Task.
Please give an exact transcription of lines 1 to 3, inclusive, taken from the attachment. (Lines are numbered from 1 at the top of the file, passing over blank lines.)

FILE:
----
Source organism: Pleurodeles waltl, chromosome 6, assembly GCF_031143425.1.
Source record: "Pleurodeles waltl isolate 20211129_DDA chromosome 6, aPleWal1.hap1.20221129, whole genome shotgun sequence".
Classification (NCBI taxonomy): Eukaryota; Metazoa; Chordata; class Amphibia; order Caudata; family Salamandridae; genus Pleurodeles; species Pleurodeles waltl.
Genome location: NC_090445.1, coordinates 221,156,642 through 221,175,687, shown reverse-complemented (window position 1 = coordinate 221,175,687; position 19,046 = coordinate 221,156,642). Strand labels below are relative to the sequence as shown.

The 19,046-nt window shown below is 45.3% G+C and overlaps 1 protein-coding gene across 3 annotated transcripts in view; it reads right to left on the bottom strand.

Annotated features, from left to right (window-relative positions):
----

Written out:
Source organism: Pleurodeles waltl, chromosome 6, assembly GCF_031143425.1.
Source record: "Pleurodeles waltl isolate 20211129_DDA chromosome 6, aPleWal1.hap1.20221129, whole genome shotgun sequence".
Classification (NCBI taxonomy): Eukaryota; Metazoa; Chordata; class Amphibia; order Caudata; family Salamandridae; genus Pleurodeles; species Pleurodeles waltl.